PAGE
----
Younger viewers probably will not have heard of many of the events depicted in this film: the Children's Crusade, the 16th Street Baptist church bombing. They may find these historical events disturbing, and that's a good thing, because they are. Watch with your kids to explain the historical underpinnings of what they see and to examine how far we've come today -- and how far we still need to go.

Families can talk about...

  • Families can talk about the events depicted in the movie. Were black people really barred from entering certain restaurants and using certain bathrooms and water fountains? Was there really a church bombing in Birmingham? What happened there that day, and what was the fallout?

  • Read about the Civil Rights Act of 1964, which prohibits many forms of discrimination against women, religious minorities, and people of color. Are these groups of people still discriminated against? Why, and how? How did the act change things?

  • Would you like to have lived in Birmingham in the 1960s? Why, or why not? How do you think you would have handled the situations depicted in the movie?

Movie details

DVD release date:November 26, 2013
Cast:Anika Noni Rose, David Alan Grier, Wood Harris
Director:Kenny Leon
Studio:Arc Entertainment
Genre:Family and Kids
Topics:Brothers and sisters, History
Run time:87 minutes
MPAA rating:PG
MPAA explanation:thematic elements, some violent images and mild language

This review of The Watsons Go to Birmingham was written by

About our rating system

  • ON: Content is age-appropriate for kids this age.
  • PAUSE: Know your child; some content may not be right for some kids.
  • OFF: Not age-appropriate for kids this age.
  • NOT FOR KIDS: Not appropriate for kids of any age.

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Quality

Our star rating assesses the media's overall quality.

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Learning ratings

  • Best: Really engaging; great learning approach.
  • Very Good: Engaging; good learning approach.
  • Good: Pretty engaging; good learning approach.
  • Fair: Somewhat engaging; OK learning approach.
  • Not for Learning: Not recommended for learning.
  • Not for Kids: Not age-appropriate for kids; not recommended for learning.

Find out more

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What parents and kids say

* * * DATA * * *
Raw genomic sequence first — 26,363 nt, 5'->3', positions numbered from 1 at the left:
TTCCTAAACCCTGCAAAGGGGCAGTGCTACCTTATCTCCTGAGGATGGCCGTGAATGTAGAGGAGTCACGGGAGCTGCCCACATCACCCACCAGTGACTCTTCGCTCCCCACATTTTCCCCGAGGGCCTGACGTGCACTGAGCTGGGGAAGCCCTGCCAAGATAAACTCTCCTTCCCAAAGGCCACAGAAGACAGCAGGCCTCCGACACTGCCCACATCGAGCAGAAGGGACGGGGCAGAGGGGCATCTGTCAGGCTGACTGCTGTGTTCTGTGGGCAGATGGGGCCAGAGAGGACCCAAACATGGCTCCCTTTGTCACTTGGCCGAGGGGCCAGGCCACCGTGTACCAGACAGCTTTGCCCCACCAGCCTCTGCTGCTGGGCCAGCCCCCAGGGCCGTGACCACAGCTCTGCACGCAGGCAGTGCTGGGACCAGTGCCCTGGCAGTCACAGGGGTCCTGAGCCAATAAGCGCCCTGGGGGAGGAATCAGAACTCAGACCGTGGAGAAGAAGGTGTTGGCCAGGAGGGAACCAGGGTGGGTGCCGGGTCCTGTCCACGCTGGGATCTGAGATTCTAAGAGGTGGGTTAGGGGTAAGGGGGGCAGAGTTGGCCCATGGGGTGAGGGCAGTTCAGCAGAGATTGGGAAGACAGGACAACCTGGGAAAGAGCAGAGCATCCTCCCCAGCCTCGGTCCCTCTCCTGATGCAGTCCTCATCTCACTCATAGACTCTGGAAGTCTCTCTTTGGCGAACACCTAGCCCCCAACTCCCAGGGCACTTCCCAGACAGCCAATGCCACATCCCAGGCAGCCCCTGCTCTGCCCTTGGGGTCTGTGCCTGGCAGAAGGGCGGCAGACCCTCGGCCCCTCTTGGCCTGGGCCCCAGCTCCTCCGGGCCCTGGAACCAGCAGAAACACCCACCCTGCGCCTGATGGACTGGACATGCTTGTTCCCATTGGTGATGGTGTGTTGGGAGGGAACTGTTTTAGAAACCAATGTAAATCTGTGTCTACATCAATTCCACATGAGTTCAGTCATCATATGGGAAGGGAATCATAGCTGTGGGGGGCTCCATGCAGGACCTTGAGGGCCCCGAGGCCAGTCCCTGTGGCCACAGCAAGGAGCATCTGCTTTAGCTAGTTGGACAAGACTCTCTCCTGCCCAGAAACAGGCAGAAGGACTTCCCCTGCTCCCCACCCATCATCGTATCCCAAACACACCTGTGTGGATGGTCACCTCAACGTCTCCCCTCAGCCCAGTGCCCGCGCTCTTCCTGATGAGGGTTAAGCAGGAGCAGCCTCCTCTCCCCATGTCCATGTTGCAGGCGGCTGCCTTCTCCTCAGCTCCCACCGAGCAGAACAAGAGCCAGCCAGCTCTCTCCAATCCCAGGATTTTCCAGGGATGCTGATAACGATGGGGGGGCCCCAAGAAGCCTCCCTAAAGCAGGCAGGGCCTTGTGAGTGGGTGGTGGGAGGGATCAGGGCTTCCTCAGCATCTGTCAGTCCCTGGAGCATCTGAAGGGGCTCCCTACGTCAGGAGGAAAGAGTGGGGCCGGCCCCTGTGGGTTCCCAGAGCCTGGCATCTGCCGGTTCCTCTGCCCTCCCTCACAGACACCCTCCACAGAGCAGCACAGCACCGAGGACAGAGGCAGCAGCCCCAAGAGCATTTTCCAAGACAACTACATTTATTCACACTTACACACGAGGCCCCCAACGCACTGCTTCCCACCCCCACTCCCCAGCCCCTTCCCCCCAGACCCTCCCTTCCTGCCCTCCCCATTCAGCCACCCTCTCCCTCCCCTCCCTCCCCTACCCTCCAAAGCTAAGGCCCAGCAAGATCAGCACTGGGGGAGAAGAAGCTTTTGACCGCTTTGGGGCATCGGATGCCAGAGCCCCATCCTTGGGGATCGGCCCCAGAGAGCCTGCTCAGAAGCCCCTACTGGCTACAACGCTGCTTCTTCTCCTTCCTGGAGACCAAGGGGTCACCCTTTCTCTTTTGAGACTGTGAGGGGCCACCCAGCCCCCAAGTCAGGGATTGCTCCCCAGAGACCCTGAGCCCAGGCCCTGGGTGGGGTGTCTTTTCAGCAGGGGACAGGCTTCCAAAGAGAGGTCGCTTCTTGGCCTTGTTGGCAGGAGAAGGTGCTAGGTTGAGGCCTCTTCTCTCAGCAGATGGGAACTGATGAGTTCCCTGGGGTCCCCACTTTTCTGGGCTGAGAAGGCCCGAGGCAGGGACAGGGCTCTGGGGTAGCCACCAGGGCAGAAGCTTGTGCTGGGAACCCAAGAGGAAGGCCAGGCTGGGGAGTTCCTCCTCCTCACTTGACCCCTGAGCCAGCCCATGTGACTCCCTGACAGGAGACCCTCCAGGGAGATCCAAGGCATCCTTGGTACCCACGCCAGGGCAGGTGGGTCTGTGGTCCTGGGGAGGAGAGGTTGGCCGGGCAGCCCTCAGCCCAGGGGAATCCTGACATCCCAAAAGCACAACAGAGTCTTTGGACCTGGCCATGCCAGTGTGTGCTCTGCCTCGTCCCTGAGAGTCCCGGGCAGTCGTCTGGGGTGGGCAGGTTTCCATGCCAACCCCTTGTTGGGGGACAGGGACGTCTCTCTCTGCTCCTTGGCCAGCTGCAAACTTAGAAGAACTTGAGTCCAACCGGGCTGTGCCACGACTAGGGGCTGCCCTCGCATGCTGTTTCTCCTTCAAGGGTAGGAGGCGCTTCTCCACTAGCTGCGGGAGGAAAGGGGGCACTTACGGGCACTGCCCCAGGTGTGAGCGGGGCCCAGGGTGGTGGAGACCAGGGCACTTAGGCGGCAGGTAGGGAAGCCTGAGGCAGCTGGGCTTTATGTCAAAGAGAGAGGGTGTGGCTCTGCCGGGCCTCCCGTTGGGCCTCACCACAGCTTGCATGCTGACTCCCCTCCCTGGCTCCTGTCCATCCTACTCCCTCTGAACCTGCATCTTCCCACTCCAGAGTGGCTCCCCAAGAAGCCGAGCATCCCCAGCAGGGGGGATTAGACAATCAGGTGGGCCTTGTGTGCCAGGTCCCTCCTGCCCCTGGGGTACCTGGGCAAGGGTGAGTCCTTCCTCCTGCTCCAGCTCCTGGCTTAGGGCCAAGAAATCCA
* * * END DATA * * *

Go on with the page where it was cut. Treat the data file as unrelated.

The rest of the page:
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Parent Written bylcswreview November 8, 2013
AGE
9
QUALITY
 

Great movie - loved it.

This movie was great. Bring Kleenex. My daughter and I had previously read the book and then watched the movie. It was better than expected -- followed the book very closely. There are plenty of good role models. The appropriate age for this movie is about 9 but only because of the violence. This movie should be shown in schools as a supplement to learning about the Civil Rights movement. This movie is not just good for its historical significance but also for reflecting positive interactions between family members. The parents don't bicker with each other and are presented as excellent role models for the children. Highly recommended.
What other families should know
Great messages
Great role models
Too much violence
Teen, 13 years old Written byariana vega December 15, 2013
AGE
11
QUALITY
 

the watsons go ti bermingham

im 13 years old and its a really good book to read it talks about the civil rights and one of them is the bombing of the church in bermingham, this book is really good to read.
What other families should know
Great messages
Great role models
Too much violence
Too much swearing
Teen, 17 years old Written bychristmas123 December 21, 2013
AGE
10
QUALITY
 

One of the Best Movies I've Seen :)

This movie is really good...it made me cry though when the church...never mind not going to ruin it for you. I am reading the book in class and it is the perfect book for a book report...there is really nothing wrong but there could be some scary images to some kids...
What other families should know
Great messages
Great role models